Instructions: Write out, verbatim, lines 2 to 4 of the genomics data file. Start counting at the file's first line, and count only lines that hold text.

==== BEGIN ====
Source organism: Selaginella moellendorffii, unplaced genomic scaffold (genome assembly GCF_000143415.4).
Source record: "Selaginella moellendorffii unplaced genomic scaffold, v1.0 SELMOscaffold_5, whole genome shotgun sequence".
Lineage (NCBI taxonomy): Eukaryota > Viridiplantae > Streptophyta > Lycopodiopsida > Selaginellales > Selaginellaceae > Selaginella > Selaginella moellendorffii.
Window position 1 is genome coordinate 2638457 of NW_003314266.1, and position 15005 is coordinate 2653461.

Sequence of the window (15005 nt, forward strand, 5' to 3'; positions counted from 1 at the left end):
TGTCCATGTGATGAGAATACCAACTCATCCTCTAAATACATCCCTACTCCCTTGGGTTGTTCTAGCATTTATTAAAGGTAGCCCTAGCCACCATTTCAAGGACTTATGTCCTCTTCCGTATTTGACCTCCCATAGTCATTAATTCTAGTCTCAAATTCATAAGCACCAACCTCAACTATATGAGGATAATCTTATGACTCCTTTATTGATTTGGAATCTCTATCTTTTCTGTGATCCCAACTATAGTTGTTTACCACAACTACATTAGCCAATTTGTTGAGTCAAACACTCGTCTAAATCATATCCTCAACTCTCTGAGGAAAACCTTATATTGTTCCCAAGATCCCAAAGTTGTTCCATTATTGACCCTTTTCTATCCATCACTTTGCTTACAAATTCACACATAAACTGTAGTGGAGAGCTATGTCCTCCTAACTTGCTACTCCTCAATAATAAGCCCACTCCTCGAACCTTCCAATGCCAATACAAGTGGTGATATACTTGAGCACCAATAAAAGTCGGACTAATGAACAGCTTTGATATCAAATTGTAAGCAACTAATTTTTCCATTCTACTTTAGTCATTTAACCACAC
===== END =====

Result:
Source record: "Selaginella moellendorffii unplaced genomic scaffold, v1.0 SELMOscaffold_5, whole genome shotgun sequence".
Lineage (NCBI taxonomy): Eukaryota > Viridiplantae > Streptophyta > Lycopodiopsida > Selaginellales > Selaginellaceae > Selaginella > Selaginella moellendorffii.
Window position 1 is genome coordinate 2638457 of NW_003314266.1, and position 15005 is coordinate 2653461.